Skim has this great feature where the pages you viewed last are tinted blue, darker for more recently viewing. You can immediately tell what you were viewing last and the trail you marked as you jumped through a document.
It would be fantastic is Scriv. could do something similar: when selecting a new text, the old one coloured blue so you knew where you’d been. Even one level would be helpful, but multiple shades for more ‘memory’ would be even better.
When you right click on a PDF for example, to open in ext. viewer, Scriv. the selects this for display in the main Scriv. viewing window. I would rather it remembered which text I was editing, or at least gave me a preference to have it remember. This way I could quickly click to open a PDF externally and still have the text I’m editing in the main window, ready for more data.
I’m a bit like that still with half of the features, and I have been using for a month or so now. It is one of those programs where little time-savers and features seem to popup all the time.
If you haven’t done so already, I would suggest extensively reading the tutorial and also the (updated Beta) help file at some point - they are both good at pointing out these sorts of features that otherwise can go unnoticed.
Something like activity ageing would be cool. Tinderbox has this neat subtle feature where newly edited nodes are eggshell blue, and over the course of about a day they fade to white. Then they very slowly fade to yellow over the course of many months. You can quickly see what sections you’ve touched in recent history. Ulysses also has a feature like this. Newly edited documents have a dot, which slowly fades over a long period of time, but for some reason I’ve always found the blue-white-yellow and timing of Tinderbox’s implementation a bit more useful. Either way, it is something Scrivener could benefit from, and if Keith likes the idea, perhaps when 2.0 starts gearing up, that is something that could be looked at. I think the primary problem would be that icon tinting can already be used for label indication, and adding another element to the Binder, even Skim-like background colouring, might back the Binder look too cluttered.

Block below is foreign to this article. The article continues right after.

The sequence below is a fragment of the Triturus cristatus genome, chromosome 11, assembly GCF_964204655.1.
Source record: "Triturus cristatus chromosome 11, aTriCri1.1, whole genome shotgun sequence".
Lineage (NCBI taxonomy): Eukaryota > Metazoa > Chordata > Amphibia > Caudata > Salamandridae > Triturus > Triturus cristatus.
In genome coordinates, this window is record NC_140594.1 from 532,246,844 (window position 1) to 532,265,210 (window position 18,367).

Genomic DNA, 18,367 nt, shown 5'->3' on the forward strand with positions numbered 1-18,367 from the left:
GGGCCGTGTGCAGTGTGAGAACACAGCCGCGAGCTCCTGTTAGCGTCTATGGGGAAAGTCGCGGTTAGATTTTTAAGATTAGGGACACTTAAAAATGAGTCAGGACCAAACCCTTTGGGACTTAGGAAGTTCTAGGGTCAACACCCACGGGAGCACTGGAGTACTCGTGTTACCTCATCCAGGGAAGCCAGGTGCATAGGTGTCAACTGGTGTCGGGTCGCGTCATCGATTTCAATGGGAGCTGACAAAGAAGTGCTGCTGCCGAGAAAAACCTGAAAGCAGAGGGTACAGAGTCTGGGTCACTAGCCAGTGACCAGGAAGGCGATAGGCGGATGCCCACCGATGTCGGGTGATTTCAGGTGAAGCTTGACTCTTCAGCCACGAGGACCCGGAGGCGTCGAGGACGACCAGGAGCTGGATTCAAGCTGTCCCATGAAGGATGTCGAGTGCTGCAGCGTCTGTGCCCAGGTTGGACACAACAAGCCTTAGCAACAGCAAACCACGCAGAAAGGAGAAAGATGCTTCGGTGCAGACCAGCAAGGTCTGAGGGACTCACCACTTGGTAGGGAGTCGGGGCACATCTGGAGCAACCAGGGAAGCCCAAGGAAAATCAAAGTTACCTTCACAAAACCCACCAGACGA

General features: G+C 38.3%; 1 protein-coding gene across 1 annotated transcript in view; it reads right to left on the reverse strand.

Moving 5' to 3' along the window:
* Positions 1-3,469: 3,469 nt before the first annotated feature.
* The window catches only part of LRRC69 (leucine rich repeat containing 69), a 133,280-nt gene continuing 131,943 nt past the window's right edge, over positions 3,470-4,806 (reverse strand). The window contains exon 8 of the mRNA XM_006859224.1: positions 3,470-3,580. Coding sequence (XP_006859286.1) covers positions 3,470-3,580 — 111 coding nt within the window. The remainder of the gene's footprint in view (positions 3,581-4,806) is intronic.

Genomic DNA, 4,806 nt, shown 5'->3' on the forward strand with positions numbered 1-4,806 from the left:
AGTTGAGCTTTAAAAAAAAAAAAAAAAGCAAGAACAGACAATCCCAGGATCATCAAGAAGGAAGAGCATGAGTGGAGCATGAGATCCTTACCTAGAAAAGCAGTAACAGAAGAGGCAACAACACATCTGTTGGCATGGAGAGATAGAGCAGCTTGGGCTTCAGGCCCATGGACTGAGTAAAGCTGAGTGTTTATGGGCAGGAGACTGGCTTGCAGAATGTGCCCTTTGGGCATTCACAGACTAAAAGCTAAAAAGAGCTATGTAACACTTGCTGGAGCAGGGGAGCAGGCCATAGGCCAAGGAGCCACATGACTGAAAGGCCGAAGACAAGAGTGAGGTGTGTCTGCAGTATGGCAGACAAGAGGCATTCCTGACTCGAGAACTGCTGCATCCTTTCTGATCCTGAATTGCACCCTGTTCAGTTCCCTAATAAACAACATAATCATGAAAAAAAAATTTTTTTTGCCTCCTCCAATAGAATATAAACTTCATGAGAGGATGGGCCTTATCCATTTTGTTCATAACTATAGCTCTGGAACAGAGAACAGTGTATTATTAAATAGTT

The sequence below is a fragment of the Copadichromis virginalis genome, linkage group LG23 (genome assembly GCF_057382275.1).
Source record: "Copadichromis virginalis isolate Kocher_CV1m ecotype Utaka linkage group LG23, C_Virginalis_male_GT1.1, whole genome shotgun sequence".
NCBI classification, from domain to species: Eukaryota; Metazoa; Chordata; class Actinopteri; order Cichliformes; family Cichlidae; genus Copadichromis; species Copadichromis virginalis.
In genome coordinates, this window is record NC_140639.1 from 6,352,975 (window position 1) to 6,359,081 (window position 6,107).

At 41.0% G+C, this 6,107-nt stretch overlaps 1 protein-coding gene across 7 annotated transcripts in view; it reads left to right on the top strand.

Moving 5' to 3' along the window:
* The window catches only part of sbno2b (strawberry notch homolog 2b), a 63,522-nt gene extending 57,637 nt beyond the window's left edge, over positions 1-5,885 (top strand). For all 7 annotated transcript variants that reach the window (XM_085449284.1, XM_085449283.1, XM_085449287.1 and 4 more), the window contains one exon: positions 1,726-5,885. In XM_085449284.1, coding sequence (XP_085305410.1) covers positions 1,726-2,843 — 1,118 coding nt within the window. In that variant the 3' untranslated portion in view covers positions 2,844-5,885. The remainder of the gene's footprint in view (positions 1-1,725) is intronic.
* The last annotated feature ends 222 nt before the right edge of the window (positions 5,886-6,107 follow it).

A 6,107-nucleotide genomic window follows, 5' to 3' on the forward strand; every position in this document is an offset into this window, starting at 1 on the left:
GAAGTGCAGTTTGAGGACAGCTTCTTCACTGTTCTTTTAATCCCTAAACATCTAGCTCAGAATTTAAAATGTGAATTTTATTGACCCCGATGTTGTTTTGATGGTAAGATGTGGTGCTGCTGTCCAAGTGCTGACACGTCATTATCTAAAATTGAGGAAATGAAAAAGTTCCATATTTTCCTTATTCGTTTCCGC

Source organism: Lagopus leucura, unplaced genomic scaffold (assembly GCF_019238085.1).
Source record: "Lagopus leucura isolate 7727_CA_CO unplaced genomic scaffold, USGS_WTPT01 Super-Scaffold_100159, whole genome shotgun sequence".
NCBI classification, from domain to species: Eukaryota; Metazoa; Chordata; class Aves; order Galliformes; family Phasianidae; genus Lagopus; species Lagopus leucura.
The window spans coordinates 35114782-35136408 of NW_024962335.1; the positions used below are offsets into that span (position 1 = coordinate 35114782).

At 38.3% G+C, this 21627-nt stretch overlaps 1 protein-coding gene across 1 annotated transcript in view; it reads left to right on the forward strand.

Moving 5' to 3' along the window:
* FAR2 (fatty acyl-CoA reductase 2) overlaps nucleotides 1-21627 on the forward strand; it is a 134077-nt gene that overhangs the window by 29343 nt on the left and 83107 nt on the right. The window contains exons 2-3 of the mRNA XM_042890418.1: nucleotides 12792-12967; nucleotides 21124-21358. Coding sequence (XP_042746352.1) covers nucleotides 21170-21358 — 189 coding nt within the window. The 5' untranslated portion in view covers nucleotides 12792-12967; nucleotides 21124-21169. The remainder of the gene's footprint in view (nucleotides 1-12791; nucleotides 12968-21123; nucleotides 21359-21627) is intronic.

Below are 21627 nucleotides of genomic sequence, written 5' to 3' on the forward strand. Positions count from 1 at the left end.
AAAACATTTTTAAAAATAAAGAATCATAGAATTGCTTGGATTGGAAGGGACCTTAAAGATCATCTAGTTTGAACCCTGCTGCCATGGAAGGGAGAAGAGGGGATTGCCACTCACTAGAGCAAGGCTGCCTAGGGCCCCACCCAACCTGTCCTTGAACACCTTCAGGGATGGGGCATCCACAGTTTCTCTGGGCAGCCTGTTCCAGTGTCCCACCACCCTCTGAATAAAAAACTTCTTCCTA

But yes, the built-in history is a powerful tool. You can also use Cmd-[ and ] to flip through the history very quickly. This also works in full screen mode, and can be “pre-loaded” with a set of documents you want to edit. If you select a range of documents and press the full screen button, these documents will be loaded into the history.
Can somebody remind me about this when I start taking suggestions for 2.0 in about a year or so? It’s a good idea, just not one I’m going to be looking at soon because it would mean certain elements would need redesigning.